One thing I have learned about myself as an entrepreneur for over 20 years is that I often get excited about a new idea and when I was younger I would rush off and start working on the idea right away – now that I have the benefit of experience I know that can be a huge waste of time and money without the due diligence before committing.
Now I look at a number of ideas and ensure that I spend the time working through all the ramifications to me, my life and my pocket before I commit to large amounts of effort and funds.
That’s my advice to you – do your homework first before you write a full business plan and start fund raising.
Homework to me means a lot of research, some test marketing and perhaps a simple prototype of the idea to get feedback from the ‘market’.
It’s very hard to write a convincing business plan without real experience of your product or service in the market, that means research about your competition (yes you do have some, in one form or another) and what potential customers will think of the idea.
The deeper and wider the research the better – it’s no good showing a few friends and when they say they like it then rushing into production – you need statistically significant results that you can convince others (investors, partners, family, yourself) that the idea has a real opportunity to create a successful and profitable business.
The research also needs to have enough detail to help you define the basic building blocks of a business plan i.e. the price of the product/service vs. volume and profit. What form will the market except the product, is this a new way of selling the product that makes it more attractive? Are there niches in the market you can dominate? Are there things potential customers don’t like about your competition you can take advantage of? The questions go on and you need as much data as you can get.
Often I found from working with MBA Students at the London Business School they don’t spend enough time or effort in this early phase (nor did I when first started!) as either they were just itching to get moving or they thought they had enough data to be going on…it’s often hard work getting all this info. early in a venture and it’s tempting to skimp on it. My advice is to force yourself to be objective and get the maximum amount of data no matter how long it takes.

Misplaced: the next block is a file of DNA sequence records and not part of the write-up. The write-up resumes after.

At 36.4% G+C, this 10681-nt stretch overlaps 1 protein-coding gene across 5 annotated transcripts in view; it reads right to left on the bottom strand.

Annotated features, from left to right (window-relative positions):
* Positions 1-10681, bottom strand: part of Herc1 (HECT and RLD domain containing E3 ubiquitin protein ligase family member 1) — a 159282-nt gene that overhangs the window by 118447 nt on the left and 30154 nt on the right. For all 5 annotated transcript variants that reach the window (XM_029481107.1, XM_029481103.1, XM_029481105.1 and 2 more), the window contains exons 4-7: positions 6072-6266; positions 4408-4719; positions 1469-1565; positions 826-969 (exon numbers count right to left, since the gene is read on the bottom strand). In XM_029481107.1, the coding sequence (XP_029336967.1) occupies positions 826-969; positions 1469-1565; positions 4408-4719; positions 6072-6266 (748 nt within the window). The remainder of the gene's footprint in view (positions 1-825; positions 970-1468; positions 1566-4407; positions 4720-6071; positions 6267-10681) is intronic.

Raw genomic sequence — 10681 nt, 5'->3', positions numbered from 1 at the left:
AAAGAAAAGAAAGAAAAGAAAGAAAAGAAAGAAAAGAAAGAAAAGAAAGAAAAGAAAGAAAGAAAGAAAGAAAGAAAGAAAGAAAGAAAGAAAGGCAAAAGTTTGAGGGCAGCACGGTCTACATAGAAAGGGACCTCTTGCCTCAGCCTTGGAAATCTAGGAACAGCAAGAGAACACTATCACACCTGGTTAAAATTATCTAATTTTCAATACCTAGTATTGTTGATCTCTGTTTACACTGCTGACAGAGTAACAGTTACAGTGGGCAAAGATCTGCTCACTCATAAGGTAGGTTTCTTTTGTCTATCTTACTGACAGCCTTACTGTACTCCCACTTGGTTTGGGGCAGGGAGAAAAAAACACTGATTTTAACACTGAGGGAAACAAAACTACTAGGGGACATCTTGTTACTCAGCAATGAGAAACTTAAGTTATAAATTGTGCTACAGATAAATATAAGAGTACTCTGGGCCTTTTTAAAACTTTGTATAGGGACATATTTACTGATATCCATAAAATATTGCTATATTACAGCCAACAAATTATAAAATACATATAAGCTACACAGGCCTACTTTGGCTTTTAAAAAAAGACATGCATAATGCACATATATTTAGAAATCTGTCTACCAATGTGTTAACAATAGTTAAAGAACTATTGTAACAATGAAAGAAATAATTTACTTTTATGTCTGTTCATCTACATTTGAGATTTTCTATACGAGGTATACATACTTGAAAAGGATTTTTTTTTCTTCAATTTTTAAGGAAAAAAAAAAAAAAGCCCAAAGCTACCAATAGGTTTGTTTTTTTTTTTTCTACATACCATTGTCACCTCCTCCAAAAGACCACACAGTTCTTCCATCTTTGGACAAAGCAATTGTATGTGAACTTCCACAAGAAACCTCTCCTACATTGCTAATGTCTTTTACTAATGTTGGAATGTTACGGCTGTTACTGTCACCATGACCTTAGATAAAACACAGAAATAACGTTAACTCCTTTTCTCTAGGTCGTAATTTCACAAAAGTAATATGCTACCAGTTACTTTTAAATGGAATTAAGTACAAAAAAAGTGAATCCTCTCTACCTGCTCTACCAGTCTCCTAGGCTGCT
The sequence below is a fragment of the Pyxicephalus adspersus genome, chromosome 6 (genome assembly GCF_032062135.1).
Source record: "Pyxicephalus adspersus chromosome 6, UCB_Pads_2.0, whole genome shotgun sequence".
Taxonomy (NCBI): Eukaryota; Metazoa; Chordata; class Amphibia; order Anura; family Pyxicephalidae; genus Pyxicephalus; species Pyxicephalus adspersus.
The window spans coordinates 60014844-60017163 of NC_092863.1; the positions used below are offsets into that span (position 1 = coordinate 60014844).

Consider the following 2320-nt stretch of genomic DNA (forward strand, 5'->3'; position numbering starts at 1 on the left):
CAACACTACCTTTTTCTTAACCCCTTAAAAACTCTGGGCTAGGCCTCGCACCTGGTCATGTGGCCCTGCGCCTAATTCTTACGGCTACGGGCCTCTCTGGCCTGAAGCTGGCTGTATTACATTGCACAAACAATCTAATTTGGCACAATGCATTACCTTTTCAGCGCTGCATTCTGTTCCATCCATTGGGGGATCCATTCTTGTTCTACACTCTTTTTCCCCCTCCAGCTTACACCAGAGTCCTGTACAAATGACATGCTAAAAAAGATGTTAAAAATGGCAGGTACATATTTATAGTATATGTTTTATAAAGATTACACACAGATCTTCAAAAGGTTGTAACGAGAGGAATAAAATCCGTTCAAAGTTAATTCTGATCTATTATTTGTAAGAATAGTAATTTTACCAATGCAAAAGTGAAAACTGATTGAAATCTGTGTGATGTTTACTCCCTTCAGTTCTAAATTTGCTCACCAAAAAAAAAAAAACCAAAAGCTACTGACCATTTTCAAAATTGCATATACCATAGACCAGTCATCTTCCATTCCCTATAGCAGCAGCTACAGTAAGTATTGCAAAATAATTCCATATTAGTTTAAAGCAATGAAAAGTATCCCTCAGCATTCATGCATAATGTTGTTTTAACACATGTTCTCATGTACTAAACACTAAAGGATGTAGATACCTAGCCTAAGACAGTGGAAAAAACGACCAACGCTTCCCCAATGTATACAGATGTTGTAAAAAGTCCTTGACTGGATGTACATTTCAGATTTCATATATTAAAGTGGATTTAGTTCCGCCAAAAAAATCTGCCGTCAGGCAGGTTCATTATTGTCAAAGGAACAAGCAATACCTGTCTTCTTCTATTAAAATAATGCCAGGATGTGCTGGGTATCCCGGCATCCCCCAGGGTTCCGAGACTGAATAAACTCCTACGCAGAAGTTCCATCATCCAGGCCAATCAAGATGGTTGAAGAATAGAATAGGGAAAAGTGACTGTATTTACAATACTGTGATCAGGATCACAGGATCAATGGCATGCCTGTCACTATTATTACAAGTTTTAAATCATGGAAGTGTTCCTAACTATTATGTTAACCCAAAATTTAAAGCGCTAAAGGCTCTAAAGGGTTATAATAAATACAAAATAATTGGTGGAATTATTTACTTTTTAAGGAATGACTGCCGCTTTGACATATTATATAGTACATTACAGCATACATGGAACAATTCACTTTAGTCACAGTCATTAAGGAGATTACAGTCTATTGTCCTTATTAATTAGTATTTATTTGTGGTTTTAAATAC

Nowadays I am much luckier and so are you – John Mullins and the London Business School have formalised this process in a book and course they teach to LBS MBA students.
In his book “The New Business Road Test” John Mullins sets out how to overcome my previous weakness in detail, I suggest you grab a copy and it will give a great platform on which to decide if you actually want to proceed with your idea.
Visit the website here: http://www.pearson-books.com/roadtest
Another very important part of this process is to fully understand yourself and what you really want out of life and your business. Once again, I would jump into a business without thinking through how this would affect my life, what it would be like working 15 hours a day, what would life be like two years into the business, how i would finance and staff the idea…all these things often made me regret my rushed decision later on in the venture process when it was too late to change…
I deal with this in another blog in more detail.
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